Minor Scenes and Incidents Sketched
on the Snot.
Hon. Galusha R. Grow, the venerable con-gressman-at-large
from Pennsylvsnla, Is
cneduled. to deliver today the fourth Im
portant set speech be ha made tn congress
In half a century. The first was on the
homestead agitation In 1851, the year after
he entered congress. The second. In 1880,
wss entitled Free Homes for Free Men."
The third, delivered at Oil City In 187s,
wa devoted to the money question and at
tracted wide attention. The last tor Mr.
Orow says he expects It to be the last, as
ne win retire from congress on March i
treats of the relations of American labor
to capital, with particular reference to the
recent experiences of the state Mr. Grow
Here Is a pun credited to President
Roosevelt, which Is going the rounds:
When Secretary Shaw was trying all sorts
of expedients to rellev the financial strin
gency he was severely criticised tn many
newspapers, some ot which called for hi
retirement. In the midst of the hubbub he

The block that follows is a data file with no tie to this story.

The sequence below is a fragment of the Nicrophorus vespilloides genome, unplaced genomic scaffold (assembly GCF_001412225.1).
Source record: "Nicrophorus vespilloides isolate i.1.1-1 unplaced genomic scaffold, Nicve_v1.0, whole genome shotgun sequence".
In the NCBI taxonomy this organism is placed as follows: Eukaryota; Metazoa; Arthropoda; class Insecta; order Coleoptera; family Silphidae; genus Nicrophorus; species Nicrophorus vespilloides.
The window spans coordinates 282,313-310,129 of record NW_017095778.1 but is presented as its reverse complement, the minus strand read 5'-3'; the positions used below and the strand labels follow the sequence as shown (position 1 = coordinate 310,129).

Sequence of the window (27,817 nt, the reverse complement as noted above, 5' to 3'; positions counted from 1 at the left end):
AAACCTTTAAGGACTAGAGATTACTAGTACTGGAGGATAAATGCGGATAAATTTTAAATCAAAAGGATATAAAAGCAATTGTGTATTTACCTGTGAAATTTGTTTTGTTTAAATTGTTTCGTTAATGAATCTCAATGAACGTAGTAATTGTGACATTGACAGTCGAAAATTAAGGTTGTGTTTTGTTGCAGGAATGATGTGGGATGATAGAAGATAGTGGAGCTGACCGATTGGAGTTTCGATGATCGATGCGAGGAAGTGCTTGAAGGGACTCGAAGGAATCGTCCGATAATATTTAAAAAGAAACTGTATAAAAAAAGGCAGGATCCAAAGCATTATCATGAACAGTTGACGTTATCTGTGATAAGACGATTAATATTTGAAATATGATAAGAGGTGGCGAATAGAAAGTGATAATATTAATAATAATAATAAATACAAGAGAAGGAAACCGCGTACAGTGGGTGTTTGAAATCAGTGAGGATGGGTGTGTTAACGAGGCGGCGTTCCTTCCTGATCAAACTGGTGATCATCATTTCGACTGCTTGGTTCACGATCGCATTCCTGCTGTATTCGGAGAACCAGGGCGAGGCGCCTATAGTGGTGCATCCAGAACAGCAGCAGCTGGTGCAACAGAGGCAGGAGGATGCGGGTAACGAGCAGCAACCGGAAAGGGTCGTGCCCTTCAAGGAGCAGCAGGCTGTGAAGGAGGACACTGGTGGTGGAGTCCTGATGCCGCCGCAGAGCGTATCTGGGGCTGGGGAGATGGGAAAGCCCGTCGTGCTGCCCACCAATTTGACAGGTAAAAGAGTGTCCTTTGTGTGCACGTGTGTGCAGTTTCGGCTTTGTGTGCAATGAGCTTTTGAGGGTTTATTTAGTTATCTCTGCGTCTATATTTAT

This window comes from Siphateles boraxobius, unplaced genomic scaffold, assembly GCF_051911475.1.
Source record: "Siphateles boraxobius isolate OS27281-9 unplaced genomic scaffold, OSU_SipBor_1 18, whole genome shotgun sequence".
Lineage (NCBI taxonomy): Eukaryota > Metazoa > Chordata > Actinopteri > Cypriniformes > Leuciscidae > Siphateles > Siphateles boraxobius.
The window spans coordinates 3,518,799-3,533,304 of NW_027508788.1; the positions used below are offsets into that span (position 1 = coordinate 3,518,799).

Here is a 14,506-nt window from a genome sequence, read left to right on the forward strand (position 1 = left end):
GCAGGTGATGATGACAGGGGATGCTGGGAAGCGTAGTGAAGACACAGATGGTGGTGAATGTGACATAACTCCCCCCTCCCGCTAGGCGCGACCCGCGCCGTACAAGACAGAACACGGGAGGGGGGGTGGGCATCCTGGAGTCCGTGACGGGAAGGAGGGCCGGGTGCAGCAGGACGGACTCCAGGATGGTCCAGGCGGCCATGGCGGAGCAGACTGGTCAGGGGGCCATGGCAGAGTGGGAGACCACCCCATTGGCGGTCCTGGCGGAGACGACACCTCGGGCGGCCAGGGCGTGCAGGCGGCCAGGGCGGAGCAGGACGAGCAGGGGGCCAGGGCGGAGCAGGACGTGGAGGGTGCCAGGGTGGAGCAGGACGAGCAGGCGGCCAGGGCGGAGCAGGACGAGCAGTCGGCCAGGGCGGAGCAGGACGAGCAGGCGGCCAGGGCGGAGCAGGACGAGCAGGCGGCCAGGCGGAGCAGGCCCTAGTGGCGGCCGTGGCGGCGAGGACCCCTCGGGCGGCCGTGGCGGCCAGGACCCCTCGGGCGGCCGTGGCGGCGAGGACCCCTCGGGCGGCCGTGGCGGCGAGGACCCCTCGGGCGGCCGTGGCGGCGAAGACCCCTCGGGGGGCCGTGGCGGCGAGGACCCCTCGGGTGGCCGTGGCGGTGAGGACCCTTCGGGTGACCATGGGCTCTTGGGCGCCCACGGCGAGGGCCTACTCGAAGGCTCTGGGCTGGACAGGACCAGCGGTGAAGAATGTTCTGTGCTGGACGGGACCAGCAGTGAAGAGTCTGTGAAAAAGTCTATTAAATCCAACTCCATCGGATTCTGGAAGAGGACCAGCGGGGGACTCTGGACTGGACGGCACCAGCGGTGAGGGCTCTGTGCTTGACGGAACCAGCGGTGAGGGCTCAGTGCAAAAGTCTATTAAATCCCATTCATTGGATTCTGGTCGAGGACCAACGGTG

went to the cabinet meeting. A he en
tered the room the president shouted at
"Hello, Shaw! I see from the papers that
I am expected to do with you what
Mitchell did with his miner."
"How I that?" asked Shaw, wonderingly.
"Why," salff" the president, "I shall have
to send you back to De Moines!"
One ot the first things that Justice
Holmes found It necessary to do after ar
riving in Washington was to placa him
self In tho hand ot the court modiste to
be. measured for his new gown. Every
new Justice Is expected to order a brand
new gown. These robes are all black and
are all made alike, the only difference
being In the material, the chief Justice
wearing black satin, while hla associates
are robed In black silk.
Justice Holmes' gown, Ilk that of his
associates, will cost htm $100, and I mad
of wide, straight widths, at the bottom
three yards and a quarter wide, . and it